ASIC announced yesterday that it had banned Perth-based accountant, Keith Douglas Bowker, from providing any financial services for six years.
The banning follows an ASIC investigation into Mr Bowker’s conduct between November 2016 and March 2017 when he applied for and sold shares, purportedly for his clients, in two companies that subsequently listed on the Australian Securities Exchange (ASX).
ASIC found that Mr Bowker:
- applied for and sold shares on behalf of other people without their knowledge and/or consent;
- knowingly provided false information to these companies which was then provided to the ASX so that the companies could meet the ASX minimum-spread requirement for admission to the ASX official list;
- engaged in conduct relating to a financial product that was misleading or deceptive, or was likely to mislead or deceive;
- contravened a financial services law; and
- is likely to contravene a financial services law.
The conduct came to ASIC’s attention as a result of investigations into the provision of shareholder spread through artificial means.
Mr Bowker may apply to the Administrative Appeals Tribunal for a review of ASIC’s decision.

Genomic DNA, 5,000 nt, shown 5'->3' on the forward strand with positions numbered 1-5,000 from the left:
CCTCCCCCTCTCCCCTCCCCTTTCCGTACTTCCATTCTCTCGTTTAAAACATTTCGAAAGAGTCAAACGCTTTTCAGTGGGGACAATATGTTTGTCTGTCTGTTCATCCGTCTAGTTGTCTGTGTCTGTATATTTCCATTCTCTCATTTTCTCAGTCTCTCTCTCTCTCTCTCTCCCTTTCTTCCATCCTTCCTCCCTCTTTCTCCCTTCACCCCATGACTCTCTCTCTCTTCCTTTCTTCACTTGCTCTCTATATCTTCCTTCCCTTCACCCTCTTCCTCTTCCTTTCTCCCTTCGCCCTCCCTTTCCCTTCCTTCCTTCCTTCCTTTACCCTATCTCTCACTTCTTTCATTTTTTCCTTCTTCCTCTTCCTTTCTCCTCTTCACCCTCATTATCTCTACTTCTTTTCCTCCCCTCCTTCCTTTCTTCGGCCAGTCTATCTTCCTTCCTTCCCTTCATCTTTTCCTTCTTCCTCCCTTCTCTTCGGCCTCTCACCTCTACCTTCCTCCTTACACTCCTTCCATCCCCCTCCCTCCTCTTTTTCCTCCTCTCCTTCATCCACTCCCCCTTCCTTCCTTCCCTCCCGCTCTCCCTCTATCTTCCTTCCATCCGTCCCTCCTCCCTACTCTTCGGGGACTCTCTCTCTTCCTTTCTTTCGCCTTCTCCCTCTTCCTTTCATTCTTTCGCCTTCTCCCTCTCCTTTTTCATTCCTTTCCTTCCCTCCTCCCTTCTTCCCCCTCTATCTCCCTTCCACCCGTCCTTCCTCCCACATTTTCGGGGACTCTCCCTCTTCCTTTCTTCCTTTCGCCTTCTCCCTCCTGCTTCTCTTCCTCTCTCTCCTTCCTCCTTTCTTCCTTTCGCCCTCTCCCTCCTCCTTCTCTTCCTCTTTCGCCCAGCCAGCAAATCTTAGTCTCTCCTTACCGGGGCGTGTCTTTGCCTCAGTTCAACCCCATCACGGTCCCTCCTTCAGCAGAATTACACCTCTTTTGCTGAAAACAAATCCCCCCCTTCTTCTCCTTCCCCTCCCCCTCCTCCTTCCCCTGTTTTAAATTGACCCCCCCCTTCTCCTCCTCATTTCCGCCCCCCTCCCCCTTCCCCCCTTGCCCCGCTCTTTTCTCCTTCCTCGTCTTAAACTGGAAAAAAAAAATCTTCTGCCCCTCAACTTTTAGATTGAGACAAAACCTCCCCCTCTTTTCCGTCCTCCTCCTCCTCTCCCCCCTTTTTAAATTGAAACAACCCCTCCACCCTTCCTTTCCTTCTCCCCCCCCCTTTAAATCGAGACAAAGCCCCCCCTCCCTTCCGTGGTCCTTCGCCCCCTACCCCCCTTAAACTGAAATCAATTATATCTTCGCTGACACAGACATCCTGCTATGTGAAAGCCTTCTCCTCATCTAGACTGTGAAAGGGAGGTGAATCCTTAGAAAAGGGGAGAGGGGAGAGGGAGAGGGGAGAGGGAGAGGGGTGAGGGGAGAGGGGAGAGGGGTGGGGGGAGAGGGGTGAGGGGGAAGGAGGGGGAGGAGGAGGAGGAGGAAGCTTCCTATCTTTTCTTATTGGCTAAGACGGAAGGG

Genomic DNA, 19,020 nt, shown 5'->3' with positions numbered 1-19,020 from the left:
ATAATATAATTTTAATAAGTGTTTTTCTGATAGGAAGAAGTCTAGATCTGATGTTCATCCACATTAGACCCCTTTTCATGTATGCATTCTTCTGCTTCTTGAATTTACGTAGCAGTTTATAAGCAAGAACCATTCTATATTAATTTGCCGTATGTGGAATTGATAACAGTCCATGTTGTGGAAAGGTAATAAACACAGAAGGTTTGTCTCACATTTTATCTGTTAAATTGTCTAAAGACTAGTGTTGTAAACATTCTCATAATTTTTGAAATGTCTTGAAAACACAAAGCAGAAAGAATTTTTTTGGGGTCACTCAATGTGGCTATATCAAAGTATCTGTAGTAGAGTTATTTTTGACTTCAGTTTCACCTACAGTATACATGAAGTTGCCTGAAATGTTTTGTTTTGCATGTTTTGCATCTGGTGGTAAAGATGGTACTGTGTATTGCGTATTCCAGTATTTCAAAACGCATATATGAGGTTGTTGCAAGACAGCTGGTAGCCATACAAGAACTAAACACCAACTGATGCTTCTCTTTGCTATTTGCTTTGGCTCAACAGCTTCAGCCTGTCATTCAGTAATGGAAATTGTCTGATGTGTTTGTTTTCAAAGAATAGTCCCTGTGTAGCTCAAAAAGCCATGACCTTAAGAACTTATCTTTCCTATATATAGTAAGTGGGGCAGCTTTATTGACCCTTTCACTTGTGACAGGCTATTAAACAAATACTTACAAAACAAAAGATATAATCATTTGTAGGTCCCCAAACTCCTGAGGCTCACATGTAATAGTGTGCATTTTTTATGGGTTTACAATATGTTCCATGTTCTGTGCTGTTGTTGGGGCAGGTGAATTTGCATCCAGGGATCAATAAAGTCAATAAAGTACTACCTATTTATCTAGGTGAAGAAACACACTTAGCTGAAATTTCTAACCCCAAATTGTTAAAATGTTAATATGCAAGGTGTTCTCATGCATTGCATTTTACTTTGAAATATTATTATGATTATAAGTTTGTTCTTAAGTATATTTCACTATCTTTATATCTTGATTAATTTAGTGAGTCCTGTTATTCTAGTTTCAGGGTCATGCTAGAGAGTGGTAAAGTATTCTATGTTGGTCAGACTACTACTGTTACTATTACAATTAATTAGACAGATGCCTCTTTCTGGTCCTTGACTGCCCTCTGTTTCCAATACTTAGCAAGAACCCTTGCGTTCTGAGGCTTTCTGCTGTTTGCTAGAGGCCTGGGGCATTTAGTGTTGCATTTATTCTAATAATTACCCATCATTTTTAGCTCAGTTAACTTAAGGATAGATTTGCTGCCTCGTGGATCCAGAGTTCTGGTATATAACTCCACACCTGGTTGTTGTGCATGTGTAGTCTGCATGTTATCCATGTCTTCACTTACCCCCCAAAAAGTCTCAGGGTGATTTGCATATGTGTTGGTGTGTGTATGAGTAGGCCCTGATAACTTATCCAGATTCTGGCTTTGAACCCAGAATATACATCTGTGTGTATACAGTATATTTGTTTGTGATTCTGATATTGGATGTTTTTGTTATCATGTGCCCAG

The ASX Listing Rules set out the minimum requirements that must be satisfied for a company to list its securities on the ASX. One of these conditions includes that a company must have at least 300 shareholders (the minimum spread requirement).
The purpose of the minimum spread requirement is to demonstrate that there is sufficient investor interest in the company to justify its listing. This operates to ensure some level of liquidity at the time the company is initially listed and keeps poorer quality applicants that are not able to attract sufficient investor interest to meet the minimum spread requirement from being admitted to the ASX official list.
ASIC reminds market participants of their obligations when acting on behalf of companies seeking admission to the official list of ASX Limited, pursuant to both the ASX Listing Rules and the Corporations Act.